It’s not clear when Politwoops will again start posting deleted tweets such as these.
The Sunlight Foundation said in a statement that “in the coming days and weeks, we’ll be working behind the scenes to get Politwoops up and running.”
The Open State Foundation said in its statement that it will relaunch Politwoops in the “coming months” in the more than 30 countries in which it had been available.
It’s also planning to add more countries to the list.
Image of gag courtesy of Shutterstock.
8 comments on “Politwoops’ archive of deleted tweets will soon be back after Twitter reopens API”
Still can’t stand this new website layout. Need to keep it simple and clean.
Sorry to hear you don’t like it.
Ironically, however, quite a number of people have emailed us to say they love it…because it’s much simpler and cleaner than the old layout, and therefore (they say) a lot easier to read.
(For the record: I didn’t mind the old layout at all, but I found it rather cramped. I therefore prefer the new layout…which I can say with some objectivity, as I wasn’t involved in the redesign 🙂
Since the new website design topic has been raised…
1) I find it very difficult to read the pale-blue-on-white quotations. Could you please use a higher-contrast color scheme?
2) I often fail to notice that there are article comments because there’s so much content between the article and comments sections. There’s the Twitter buttons, the subject tags, tools icons, links to predecessor and successor articles, author bio, and subscription dialog.
Thanks for the feedback – I’ll make sure everyone here sees it.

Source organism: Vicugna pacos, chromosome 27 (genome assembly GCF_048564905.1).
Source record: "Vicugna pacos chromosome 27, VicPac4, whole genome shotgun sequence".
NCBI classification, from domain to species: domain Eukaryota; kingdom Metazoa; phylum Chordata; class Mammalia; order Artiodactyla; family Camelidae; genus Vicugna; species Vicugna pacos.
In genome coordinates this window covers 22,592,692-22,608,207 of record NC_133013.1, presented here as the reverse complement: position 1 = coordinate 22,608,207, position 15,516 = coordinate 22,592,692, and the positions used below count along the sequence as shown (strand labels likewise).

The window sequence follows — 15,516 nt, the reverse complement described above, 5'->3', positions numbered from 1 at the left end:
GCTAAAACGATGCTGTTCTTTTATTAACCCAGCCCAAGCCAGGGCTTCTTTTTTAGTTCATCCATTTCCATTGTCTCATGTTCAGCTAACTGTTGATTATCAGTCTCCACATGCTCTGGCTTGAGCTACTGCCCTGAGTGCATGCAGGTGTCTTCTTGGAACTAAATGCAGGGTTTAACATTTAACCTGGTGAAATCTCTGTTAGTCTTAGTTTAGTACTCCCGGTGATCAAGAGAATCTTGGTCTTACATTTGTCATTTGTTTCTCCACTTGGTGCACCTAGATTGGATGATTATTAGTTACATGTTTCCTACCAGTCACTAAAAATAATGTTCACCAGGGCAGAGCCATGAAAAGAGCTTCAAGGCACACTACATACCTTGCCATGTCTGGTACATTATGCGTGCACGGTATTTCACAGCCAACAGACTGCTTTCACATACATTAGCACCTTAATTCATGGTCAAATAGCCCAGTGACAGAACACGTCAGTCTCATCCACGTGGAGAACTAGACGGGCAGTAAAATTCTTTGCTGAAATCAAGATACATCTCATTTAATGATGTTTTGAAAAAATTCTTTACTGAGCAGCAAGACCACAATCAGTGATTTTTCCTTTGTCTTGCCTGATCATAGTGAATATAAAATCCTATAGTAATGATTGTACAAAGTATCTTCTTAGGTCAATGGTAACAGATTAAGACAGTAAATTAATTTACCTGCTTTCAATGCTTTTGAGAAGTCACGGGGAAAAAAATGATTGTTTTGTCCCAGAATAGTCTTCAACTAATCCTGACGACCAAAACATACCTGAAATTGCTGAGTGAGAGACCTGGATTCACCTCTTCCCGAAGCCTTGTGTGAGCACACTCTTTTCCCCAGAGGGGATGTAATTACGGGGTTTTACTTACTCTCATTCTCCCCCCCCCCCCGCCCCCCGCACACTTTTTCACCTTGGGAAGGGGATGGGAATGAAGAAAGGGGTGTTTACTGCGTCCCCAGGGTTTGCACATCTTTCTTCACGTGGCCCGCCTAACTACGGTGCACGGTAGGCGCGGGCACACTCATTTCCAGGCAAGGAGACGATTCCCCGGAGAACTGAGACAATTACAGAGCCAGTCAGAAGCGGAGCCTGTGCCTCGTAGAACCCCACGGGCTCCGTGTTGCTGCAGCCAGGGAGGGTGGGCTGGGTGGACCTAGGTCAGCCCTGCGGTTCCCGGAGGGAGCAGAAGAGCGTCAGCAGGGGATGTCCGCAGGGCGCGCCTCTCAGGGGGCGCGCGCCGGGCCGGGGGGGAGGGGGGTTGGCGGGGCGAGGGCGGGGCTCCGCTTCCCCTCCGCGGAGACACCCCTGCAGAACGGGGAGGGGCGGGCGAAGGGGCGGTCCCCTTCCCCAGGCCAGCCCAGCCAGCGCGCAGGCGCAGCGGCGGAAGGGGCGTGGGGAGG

On the quotations: in my browser, they are grey, not blue, and so the contrast is OK, if not perfect. What browser are you using, and on which OS? (Having said that, I dislike the quotations because the typeface we use – which I love in its regular appearance – has what is to me a very hard to read and ill-spaced italic form, which may just be a synthetically-slanted version. Maybe we could try italic but black, or grey but not italic, for greater legibility?)
And, at least in the immediate term, so we don’t need to reorganise the bottom of the page too much, we could simply add a “Jump to comments (N)” if there are N comments, or “Add a comment” if you’d be the first. Also, I wonder if we could reintroduce the option to make the subscription dialog go away on request (and stay away while a cookie to that effect is set)?
I like black text. Black!.
Easy to read, to print, black!
Not grey, black black text.
You can please some of the people some of the time, eh 😉
Laurence, THANK YOU for bringing up my two biggest beefs with the new format. Another issue, already resolved, was the lack of indication of comment threading… thanks for fixing that!
The quoted text, as I see it in SeaMonkey or Firefox under Windows 7, is what I would also call pale gray but with a bluish tinge to it; the coloration varies, no doubt, between monitors, video adapters, and settings. Regardless of the color, it is very pale!
As for the typeface, that seems to be an issue with your OS/browser, Paul. At least it’s not like that for me. Even with it zoomed to 300%, it still appears smoothly rendered with clean edges. Maybe that font family is not well-supported by Apple?
Paul, your idea on the comments sounds like a good answer to me, if we can’t just get the comments up “where they belong” 😉
I’m not saying those italics look jagged or rough. Just that I find that they look like the regular font but merely askew, and thus less legible.
Anyway, according to my browser, the colour is #98999A, which Keynote calls 53% white. Even changing that to 40% white made it IMO much easier to read, but still set it off from the body text nicely. Let’s see what the designer chaps say 🙂